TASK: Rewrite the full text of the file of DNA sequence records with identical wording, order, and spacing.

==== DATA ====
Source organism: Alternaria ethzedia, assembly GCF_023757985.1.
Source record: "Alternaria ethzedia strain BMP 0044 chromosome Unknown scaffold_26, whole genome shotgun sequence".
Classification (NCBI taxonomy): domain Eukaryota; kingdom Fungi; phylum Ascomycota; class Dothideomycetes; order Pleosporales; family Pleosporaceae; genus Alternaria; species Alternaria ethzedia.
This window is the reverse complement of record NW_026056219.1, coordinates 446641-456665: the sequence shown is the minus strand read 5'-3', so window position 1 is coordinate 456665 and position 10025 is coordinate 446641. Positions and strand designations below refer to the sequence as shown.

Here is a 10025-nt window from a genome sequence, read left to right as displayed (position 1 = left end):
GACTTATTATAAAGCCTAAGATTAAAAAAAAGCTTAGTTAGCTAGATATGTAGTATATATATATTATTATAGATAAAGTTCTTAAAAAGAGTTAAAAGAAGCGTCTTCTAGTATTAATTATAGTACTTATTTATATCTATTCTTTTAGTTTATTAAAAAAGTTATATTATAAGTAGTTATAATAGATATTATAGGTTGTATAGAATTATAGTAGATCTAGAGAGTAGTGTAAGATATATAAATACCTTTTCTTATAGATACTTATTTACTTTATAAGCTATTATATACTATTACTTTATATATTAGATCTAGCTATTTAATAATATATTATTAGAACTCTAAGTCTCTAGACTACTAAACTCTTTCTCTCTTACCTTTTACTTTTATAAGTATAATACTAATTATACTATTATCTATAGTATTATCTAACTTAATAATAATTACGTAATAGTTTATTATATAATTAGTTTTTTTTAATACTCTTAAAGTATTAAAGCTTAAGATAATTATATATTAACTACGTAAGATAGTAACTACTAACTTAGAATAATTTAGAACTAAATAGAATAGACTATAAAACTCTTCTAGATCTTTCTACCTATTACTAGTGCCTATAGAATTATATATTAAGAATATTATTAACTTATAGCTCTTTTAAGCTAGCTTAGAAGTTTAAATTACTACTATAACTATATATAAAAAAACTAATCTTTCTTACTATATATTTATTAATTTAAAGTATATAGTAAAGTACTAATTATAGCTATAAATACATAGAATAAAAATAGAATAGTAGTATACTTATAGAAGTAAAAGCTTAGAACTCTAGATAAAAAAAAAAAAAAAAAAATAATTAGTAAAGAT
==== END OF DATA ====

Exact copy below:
Source organism: Alternaria ethzedia, assembly GCF_023757985.1.
Source record: "Alternaria ethzedia strain BMP 0044 chromosome Unknown scaffold_26, whole genome shotgun sequence".
Classification (NCBI taxonomy): domain Eukaryota; kingdom Fungi; phylum Ascomycota; class Dothideomycetes; order Pleosporales; family Pleosporaceae; genus Alternaria; species Alternaria ethzedia.
This window is the reverse complement of record NW_026056219.1, coordinates 446641-456665: the sequence shown is the minus strand read 5'-3', so window position 1 is coordinate 456665 and position 10025 is coordinate 446641. Positions and strand designations below refer to the sequence as shown.

Here is a 10025-nt window from a genome sequence, read left to right as displayed (position 1 = left end):
GACTTATTATAAAGCCTAAGATTAAAAAAAAGCTTAGTTAGCTAGATATGTAGTATATATATATTATTATAGATAAAGTTCTTAAAAAGAGTTAAAAGAAGCGTCTTCTAGTATTAATTATAGTACTTATTTATATCTATTCTTTTAGTTTATTAAAAAAGTTATATTATAAGTAGTTATAATAGATATTATAGGTTGTATAGAATTATAGTAGATCTAGAGAGTAGTGTAAGATATATAAATACCTTTTCTTATAGATACTTATTTACTTTATAAGCTATTATATACTATTACTTTATATATTAGATCTAGCTATTTAATAATATATTATTAGAACTCTAAGTCTCTAGACTACTAAACTCTTTCTCTCTTACCTTTTACTTTTATAAGTATAATACTAATTATACTATTATCTATAGTATTATCTAACTTAATAATAATTACGTAATAGTTTATTATATAATTAGTTTTTTTTAATACTCTTAAAGTATTAAAGCTTAAGATAATTATATATTAACTACGTAAGATAGTAACTACTAACTTAGAATAATTTAGAACTAAATAGAATAGACTATAAAACTCTTCTAGATCTTTCTACCTATTACTAGTGCCTATAGAATTATATATTAAGAATATTATTAACTTATAGCTCTTTTAAGCTAGCTTAGAAGTTTAAATTACTACTATAACTATATATAAAAAAACTAATCTTTCTTACTATATATTTATTAATTTAAAGTATATAGTAAAGTACTAATTATAGCTATAAATACATAGAATAAAAATAGAATAGTAGTATACTTATAGAAGTAAAAGCTTAGAACTCTAGATAAAAAAAAAAAAAAAAAAATAATTAGTAAAGAT